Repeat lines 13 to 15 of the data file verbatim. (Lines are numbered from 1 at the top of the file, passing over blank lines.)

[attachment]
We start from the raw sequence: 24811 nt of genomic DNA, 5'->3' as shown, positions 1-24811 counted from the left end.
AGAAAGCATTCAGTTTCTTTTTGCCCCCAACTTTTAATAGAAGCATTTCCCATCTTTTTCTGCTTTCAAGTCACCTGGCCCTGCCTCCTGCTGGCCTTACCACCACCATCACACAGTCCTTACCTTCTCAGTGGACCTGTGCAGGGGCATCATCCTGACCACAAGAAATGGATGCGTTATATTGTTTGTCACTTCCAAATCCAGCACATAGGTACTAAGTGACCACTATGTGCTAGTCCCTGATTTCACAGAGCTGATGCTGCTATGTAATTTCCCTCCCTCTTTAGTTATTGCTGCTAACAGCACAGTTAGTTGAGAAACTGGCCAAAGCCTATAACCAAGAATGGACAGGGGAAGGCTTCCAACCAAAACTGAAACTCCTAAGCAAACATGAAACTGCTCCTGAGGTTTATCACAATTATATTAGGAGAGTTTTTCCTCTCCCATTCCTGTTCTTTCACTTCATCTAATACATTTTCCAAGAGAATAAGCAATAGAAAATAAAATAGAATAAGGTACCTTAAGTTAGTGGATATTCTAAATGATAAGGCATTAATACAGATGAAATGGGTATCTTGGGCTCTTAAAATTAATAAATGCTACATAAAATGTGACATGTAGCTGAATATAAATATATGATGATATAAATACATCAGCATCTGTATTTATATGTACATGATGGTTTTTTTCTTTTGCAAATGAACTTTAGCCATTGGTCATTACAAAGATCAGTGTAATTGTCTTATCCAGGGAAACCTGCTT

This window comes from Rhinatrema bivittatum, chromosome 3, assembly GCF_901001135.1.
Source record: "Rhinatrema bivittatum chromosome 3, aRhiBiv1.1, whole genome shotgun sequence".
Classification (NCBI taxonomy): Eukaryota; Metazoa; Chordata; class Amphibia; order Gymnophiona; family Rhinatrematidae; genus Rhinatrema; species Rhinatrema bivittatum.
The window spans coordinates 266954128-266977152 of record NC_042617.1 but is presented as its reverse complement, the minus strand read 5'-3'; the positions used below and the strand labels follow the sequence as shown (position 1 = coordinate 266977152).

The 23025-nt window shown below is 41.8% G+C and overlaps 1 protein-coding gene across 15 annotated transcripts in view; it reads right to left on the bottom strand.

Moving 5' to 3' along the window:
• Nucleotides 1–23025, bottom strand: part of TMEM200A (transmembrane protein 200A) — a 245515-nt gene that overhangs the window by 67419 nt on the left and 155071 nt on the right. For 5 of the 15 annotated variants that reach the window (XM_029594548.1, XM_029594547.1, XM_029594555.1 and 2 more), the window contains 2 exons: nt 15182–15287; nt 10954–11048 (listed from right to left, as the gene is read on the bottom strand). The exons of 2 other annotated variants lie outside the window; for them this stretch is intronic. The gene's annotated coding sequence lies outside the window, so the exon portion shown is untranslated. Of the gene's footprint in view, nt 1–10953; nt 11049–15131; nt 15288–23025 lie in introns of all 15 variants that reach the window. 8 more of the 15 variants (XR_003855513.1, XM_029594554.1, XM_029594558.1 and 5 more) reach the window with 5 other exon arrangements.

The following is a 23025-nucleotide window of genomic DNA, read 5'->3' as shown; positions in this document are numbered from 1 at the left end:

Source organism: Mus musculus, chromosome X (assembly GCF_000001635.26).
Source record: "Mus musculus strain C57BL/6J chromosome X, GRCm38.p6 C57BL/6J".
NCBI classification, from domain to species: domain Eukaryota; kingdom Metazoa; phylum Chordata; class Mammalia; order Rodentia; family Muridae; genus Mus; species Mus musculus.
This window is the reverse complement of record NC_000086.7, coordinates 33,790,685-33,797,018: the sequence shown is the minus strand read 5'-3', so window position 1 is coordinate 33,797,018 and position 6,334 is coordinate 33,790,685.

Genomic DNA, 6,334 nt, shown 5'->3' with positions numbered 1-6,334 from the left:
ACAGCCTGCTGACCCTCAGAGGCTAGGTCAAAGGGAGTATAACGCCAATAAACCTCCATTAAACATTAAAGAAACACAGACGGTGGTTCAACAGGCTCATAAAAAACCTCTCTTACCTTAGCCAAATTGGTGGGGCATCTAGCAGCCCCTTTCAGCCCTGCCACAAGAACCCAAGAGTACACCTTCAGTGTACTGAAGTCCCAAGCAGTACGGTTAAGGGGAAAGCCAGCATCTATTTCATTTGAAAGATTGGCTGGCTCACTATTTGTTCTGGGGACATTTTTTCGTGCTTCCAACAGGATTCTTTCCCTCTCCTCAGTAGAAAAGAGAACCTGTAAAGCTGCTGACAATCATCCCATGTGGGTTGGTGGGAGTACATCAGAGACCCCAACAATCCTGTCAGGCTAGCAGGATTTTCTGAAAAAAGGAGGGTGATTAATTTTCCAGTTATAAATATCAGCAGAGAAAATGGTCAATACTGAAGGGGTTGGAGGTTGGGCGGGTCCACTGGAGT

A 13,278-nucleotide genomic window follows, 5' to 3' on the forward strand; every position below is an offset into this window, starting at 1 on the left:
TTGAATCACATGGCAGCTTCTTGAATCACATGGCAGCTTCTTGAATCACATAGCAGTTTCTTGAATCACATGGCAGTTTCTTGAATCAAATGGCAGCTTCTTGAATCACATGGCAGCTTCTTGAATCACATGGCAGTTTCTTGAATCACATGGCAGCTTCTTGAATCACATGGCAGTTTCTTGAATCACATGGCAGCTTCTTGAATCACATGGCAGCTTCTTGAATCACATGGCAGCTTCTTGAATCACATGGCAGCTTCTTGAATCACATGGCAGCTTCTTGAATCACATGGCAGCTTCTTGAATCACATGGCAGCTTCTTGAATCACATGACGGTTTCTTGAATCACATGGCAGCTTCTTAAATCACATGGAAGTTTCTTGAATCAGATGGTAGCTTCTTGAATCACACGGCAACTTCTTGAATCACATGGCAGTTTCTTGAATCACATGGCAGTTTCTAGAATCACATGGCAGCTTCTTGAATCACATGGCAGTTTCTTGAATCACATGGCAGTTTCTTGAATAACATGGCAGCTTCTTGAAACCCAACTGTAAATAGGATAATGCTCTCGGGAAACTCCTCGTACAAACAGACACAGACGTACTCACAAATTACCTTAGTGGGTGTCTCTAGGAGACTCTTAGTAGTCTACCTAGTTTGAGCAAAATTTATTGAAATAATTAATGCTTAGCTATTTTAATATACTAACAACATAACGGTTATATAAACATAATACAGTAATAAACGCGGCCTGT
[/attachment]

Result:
NCBI classification, from domain to species: domain Eukaryota; kingdom Metazoa; phylum Chordata; class Mammalia; order Rodentia; family Muridae; genus Mus; species Mus musculus.
This window is the reverse complement of record NC_000086.7, coordinates 33,790,685-33,797,018: the sequence shown is the minus strand read 5'-3', so window position 1 is coordinate 33,797,018 and position 6,334 is coordinate 33,790,685.

Genomic DNA, 6,334 nt, shown 5'->3' with positions numbered 1-6,334 from the left: